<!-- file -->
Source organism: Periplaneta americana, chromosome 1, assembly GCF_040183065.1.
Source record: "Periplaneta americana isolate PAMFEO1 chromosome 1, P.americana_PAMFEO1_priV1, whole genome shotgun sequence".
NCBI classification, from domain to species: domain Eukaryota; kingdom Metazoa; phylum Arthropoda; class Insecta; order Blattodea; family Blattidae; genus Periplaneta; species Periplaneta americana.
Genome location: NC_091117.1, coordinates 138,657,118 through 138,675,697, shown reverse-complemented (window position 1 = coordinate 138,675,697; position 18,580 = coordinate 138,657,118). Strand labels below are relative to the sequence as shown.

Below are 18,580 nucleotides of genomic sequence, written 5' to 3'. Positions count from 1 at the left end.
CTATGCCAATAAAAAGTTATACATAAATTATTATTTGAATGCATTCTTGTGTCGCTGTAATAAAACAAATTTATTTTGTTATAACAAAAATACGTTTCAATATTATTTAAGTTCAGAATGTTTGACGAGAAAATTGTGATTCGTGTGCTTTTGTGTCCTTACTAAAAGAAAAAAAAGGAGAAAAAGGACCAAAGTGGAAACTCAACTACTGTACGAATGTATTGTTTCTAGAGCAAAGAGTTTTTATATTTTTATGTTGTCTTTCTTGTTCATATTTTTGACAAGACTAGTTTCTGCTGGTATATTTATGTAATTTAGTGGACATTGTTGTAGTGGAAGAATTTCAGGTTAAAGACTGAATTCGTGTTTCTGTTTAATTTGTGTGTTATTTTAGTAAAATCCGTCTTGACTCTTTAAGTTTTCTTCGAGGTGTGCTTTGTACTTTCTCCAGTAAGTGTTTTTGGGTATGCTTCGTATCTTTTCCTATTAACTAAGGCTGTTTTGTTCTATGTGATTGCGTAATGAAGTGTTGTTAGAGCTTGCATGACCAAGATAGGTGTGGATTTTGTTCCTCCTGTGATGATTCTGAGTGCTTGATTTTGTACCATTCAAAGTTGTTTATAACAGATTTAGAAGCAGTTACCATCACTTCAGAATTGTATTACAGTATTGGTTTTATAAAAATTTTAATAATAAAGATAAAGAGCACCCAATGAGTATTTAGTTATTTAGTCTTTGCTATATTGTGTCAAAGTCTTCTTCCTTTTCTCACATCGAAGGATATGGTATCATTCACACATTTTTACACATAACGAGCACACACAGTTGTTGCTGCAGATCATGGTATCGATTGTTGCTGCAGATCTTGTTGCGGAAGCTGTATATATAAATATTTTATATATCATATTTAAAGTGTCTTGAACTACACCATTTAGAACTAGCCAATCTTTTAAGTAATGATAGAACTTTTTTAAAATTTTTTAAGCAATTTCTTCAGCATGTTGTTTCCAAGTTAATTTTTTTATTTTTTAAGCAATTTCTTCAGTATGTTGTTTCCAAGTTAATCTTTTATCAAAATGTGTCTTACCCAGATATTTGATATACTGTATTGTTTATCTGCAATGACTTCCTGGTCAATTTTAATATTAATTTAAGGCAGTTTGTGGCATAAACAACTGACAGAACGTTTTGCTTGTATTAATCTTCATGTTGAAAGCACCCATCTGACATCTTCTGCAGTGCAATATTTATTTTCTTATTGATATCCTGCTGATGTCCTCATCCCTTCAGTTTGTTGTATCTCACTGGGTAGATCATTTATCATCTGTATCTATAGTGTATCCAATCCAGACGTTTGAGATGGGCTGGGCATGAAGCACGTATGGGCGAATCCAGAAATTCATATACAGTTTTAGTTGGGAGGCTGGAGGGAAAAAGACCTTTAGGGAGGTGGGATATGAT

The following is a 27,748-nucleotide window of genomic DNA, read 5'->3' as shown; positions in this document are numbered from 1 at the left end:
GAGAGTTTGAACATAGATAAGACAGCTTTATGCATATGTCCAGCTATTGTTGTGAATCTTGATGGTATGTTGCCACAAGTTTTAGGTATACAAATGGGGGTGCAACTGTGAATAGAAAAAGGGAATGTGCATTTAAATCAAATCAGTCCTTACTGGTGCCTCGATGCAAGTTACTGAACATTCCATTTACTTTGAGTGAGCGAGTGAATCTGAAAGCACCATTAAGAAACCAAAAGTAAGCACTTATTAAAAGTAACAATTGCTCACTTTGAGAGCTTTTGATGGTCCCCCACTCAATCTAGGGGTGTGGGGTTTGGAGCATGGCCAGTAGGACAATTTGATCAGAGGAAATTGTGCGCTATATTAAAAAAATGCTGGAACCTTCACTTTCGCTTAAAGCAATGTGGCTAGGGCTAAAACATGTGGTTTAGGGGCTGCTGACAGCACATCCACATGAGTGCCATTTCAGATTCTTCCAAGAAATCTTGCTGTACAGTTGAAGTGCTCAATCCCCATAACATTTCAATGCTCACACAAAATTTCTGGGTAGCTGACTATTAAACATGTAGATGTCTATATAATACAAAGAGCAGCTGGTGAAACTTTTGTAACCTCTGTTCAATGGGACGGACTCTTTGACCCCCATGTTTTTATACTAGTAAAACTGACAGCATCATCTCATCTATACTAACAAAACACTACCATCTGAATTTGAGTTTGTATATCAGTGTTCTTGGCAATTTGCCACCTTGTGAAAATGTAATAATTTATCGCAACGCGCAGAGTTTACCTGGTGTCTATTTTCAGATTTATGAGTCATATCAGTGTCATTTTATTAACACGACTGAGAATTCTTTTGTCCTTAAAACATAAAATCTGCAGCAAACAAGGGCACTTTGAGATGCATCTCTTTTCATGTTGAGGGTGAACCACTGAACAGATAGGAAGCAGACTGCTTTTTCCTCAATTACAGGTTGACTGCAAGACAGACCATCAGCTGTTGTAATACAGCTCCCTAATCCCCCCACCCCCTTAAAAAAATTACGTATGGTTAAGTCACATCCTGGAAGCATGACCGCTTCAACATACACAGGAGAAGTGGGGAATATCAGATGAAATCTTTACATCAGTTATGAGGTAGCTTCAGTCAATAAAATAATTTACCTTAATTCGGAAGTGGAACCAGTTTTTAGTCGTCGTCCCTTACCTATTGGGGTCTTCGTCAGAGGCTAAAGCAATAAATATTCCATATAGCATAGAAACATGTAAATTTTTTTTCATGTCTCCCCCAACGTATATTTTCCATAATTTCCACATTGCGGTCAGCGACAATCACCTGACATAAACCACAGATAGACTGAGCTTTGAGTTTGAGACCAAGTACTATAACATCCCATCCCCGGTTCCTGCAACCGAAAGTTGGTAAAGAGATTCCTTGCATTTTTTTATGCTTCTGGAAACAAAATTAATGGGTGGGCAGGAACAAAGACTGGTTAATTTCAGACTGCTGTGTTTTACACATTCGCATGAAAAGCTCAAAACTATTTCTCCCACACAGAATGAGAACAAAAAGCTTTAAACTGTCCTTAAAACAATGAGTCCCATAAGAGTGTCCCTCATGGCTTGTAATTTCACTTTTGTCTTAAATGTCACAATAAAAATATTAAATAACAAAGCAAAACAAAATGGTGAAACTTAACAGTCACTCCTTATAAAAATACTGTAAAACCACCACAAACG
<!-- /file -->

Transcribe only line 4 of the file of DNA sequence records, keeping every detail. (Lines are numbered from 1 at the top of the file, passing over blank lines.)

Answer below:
Genome location: NC_091117.1, coordinates 138,657,118 through 138,675,697, shown reverse-complemented (window position 1 = coordinate 138,675,697; position 18,580 = coordinate 138,657,118). Strand labels below are relative to the sequence as shown.